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Increasing Agrin Function Antagonizes Muscle Atrophy and Motor Impairment in Spinal Muscular Atrophy

Boido, Marina and De Amicis, Elena and Valsecchi, Valeria and Trevisan, Marco and Ala, Ugo and Ruegg, Markus A. and Hettwer, Stefan and Vercelli, Alessandro. (2018) Increasing Agrin Function Antagonizes Muscle Atrophy and Motor Impairment in Spinal Muscular Atrophy. Frontiers in cellular neuroscience, 12. p. 17.

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Official URL: https://edoc.unibas.ch/61928/

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Abstract

Spinal muscular atrophy (SMA) is a pediatric genetic disease, characterized by motor neuron (MN) death, leading to progressive muscle weakness, respiratory failure, and, in the most severe cases, to death. Abnormalities at the neuromuscular junction (NMJ) have been reported in SMA, including neurofilament (NF) accumulation at presynaptic terminals, immature and smaller than normal endplates, reduced transmitter release, and, finally, muscle denervation. Here we have studied the role of agrin in SMAΔ7 mice, the experimental model of SMAII. We observed a 50% reduction in agrin expression levels in quadriceps of P10 SMA mice compared to age-matched WT controls. To counteract such condition, we treated SMA mice from birth onwards with therapeutic agrin biological NT-1654, an active splice variant of agrin retaining synaptogenic properties, which is also resistant to proteolytic cleavage by neurotrypsin. Mice were analyzed for behavior, muscle and NMJ histology, and survival. Motor behavior was significantly improved and survival was extended by treatment of SMA mice with NT-1654. At P10, H/E-stained sections of the quadriceps, a proximal muscle early involved in SMA, showed that NT-1654 treatment strongly prevented the size decrease of muscle fibers. Studies of NMJ morphology on whole-mount diaphragm preparations revealed that NT-1654-treated SMA mice had more mature NMJs and reduced NF accumulation, compared to vehicle-treated SMA mice. We conclude that increasing agrin function in SMA has beneficial outcomes on muscle fibers and NMJs as the agrin biological NT-1654 restores the crosstalk between muscle and MNs, delaying muscular atrophy, improving motor performance and extending survival.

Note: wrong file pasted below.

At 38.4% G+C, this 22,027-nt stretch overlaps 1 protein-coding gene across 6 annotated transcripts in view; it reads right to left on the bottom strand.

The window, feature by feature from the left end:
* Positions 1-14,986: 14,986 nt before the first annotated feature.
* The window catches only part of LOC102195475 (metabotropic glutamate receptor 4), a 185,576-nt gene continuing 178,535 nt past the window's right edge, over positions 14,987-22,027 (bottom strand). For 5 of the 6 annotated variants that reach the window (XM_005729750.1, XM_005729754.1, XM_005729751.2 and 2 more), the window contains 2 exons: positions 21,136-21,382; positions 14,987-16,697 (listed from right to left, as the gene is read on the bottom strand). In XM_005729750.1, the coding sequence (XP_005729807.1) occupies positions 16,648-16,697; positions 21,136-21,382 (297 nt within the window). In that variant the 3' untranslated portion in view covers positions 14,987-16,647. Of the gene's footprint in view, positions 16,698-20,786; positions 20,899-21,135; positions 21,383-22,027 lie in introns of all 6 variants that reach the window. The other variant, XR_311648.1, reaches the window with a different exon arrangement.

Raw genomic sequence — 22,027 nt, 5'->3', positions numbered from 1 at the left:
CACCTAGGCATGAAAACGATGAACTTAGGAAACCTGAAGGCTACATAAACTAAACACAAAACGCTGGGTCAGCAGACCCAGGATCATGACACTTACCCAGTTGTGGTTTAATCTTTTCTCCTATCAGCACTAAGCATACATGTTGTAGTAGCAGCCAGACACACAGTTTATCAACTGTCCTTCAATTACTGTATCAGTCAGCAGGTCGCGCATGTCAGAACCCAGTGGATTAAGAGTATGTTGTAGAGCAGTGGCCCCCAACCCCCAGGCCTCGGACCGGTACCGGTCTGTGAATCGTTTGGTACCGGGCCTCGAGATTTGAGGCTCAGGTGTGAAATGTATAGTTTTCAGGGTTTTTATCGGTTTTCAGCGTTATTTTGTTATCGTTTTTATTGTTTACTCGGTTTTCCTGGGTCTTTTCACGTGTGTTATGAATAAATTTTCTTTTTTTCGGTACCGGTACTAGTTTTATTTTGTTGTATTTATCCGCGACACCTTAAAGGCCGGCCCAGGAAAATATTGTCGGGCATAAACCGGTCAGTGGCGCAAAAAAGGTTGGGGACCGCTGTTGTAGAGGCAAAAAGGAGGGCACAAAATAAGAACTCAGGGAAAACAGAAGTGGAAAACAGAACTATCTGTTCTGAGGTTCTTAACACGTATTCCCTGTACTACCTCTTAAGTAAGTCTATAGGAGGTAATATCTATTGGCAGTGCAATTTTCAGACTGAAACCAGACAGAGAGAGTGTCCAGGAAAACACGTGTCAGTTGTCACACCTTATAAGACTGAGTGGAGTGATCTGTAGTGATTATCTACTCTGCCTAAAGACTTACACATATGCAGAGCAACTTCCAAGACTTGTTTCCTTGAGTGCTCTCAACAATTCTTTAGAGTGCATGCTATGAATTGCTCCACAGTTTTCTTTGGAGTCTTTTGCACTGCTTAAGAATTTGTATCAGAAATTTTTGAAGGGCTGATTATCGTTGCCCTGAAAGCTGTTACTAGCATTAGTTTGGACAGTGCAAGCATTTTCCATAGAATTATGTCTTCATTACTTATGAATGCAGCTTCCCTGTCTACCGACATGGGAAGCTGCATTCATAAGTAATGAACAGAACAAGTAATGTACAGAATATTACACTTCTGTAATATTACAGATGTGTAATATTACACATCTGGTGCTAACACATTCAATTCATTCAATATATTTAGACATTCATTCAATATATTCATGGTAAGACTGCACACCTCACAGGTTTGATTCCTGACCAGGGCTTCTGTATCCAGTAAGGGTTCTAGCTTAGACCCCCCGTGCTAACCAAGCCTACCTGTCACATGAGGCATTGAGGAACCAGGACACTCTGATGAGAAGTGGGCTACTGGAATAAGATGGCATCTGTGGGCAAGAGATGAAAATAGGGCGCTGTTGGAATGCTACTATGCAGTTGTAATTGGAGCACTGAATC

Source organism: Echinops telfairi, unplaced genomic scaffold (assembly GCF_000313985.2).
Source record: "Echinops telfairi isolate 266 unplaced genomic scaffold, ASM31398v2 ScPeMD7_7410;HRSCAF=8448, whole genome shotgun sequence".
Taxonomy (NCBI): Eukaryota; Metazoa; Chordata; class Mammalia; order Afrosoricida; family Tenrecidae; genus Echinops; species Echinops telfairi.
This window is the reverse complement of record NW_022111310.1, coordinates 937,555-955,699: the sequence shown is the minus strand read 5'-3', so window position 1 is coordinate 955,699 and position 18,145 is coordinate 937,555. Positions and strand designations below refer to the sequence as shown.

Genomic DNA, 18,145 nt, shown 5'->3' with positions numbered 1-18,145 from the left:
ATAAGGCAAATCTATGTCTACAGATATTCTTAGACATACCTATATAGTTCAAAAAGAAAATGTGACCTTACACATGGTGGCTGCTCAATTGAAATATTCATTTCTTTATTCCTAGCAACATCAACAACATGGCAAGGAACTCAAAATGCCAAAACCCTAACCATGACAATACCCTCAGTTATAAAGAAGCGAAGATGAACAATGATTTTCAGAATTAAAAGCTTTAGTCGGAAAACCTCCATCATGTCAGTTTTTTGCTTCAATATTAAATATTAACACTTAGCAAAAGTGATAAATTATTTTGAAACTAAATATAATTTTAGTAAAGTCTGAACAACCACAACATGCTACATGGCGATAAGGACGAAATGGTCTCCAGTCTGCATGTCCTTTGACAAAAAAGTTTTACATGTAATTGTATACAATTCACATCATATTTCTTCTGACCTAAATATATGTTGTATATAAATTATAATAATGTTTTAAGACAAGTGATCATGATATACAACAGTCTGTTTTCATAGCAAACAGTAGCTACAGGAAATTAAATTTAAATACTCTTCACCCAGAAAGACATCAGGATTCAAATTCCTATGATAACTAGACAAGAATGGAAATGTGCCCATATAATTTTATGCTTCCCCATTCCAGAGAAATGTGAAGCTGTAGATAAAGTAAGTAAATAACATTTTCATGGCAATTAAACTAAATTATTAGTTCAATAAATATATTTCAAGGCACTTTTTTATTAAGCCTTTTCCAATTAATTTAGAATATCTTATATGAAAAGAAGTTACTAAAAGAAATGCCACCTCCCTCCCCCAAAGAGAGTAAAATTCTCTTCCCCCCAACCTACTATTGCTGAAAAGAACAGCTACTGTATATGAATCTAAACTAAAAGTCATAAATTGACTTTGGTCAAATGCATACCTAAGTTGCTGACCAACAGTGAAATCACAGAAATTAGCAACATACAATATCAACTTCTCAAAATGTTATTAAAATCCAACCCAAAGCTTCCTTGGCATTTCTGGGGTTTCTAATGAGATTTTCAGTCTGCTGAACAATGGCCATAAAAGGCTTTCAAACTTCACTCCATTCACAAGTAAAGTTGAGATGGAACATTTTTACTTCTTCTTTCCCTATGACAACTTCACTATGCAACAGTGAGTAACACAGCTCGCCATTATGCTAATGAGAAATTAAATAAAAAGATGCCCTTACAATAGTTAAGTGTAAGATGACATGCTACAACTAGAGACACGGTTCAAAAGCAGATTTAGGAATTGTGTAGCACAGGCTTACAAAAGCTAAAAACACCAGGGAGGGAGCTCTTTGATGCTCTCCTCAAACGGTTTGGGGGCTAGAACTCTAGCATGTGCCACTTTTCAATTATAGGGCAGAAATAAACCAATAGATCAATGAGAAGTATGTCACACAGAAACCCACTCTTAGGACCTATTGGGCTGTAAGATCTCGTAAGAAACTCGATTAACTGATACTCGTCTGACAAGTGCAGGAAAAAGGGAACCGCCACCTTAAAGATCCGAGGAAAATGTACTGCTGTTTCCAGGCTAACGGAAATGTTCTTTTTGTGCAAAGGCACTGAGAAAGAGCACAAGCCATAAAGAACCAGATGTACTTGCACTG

Faculties and Departments:05 Faculty of Science > Departement Biozentrum > Computational & Systems Biology > Bioinformatics (Schwede)
05 Faculty of Science > Departement Biozentrum > Neurobiology > Pharmacology/Neurobiology (Rüegg)
UniBasel Contributors:Rüegg, Markus A.
Item Type:Article, refereed
Article Subtype:Research Article
Publisher:Frontiers Media
ISSN:1662-5102
Note:Publication type according to Uni Basel Research Database: Journal article
Language:English
Identification Number:
Last Modified:18 Mar 2019 15:06
Deposited On:18 Mar 2019 15:06

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